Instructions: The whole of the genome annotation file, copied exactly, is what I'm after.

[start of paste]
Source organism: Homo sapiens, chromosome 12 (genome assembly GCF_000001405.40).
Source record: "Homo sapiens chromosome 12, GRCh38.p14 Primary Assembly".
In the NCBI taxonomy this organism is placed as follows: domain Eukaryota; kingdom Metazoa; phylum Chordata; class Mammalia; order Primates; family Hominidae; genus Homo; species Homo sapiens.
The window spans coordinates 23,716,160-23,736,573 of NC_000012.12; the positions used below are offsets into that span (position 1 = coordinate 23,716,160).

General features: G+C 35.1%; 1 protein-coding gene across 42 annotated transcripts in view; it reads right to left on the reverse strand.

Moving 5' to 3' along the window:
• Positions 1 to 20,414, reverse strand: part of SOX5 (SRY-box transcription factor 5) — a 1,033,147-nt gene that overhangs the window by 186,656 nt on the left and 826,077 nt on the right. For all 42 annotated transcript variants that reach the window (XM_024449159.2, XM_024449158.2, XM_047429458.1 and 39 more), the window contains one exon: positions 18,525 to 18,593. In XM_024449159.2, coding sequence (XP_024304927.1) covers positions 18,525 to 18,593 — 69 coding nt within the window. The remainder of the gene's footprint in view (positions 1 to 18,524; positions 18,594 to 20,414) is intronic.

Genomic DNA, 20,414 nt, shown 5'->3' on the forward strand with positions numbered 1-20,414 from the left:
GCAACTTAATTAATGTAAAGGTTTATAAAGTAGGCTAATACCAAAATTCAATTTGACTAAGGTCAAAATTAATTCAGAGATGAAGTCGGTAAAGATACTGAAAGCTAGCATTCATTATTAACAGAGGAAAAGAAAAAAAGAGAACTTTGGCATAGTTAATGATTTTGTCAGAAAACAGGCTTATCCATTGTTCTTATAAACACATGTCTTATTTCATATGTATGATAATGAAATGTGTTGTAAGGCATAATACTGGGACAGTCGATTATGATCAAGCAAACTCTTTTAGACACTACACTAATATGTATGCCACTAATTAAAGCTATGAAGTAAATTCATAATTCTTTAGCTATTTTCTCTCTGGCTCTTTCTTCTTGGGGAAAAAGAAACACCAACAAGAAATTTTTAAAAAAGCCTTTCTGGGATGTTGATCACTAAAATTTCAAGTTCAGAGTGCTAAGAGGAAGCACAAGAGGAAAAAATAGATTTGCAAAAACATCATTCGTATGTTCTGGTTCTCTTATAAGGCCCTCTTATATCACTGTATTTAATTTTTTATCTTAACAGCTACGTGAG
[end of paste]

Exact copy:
Source organism: Homo sapiens, chromosome 12 (genome assembly GCF_000001405.40).
Source record: "Homo sapiens chromosome 12, GRCh38.p14 Primary Assembly".
In the NCBI taxonomy this organism is placed as follows: domain Eukaryota; kingdom Metazoa; phylum Chordata; class Mammalia; order Primates; family Hominidae; genus Homo; species Homo sapiens.
The window spans coordinates 23,716,160-23,736,573 of NC_000012.12; the positions used below are offsets into that span (position 1 = coordinate 23,716,160).

General features: G+C 35.1%; 1 protein-coding gene across 42 annotated transcripts in view; it reads right to left on the reverse strand.

Moving 5' to 3' along the window:
• Positions 1 to 20,414, reverse strand: part of SOX5 (SRY-box transcription factor 5) — a 1,033,147-nt gene that overhangs the window by 186,656 nt on the left and 826,077 nt on the right. For all 42 annotated transcript variants that reach the window (XM_024449159.2, XM_024449158.2, XM_047429458.1 and 39 more), the window contains one exon: positions 18,525 to 18,593. In XM_024449159.2, coding sequence (XP_024304927.1) covers positions 18,525 to 18,593 — 69 coding nt within the window. The remainder of the gene's footprint in view (positions 1 to 18,524; positions 18,594 to 20,414) is intronic.

Genomic DNA, 20,414 nt, shown 5'->3' on the forward strand with positions numbered 1-20,414 from the left:
GCAACTTAATTAATGTAAAGGTTTATAAAGTAGGCTAATACCAAAATTCAATTTGACTAAGGTCAAAATTAATTCAGAGATGAAGTCGGTAAAGATACTGAAAGCTAGCATTCATTATTAACAGAGGAAAAGAAAAAAAGAGAACTTTGGCATAGTTAATGATTTTGTCAGAAAACAGGCTTATCCATTGTTCTTATAAACACATGTCTTATTTCATATGTATGATAATGAAATGTGTTGTAAGGCATAATACTGGGACAGTCGATTATGATCAAGCAAACTCTTTTAGACACTACACTAATATGTATGCCACTAATTAAAGCTATGAAGTAAATTCATAATTCTTTAGCTATTTTCTCTCTGGCTCTTTCTTCTTGGGGAAAAAGAAACACCAACAAGAAATTTTTAAAAAAGCCTTTCTGGGATGTTGATCACTAAAATTTCAAGTTCAGAGTGCTAAGAGGAAGCACAAGAGGAAAAAATAGATTTGCAAAAACATCATTCGTATGTTCTGGTTCTCTTATAAGGCCCTCTTATATCACTGTATTTAATTTTTTATCTTAACAGCTACGTGAG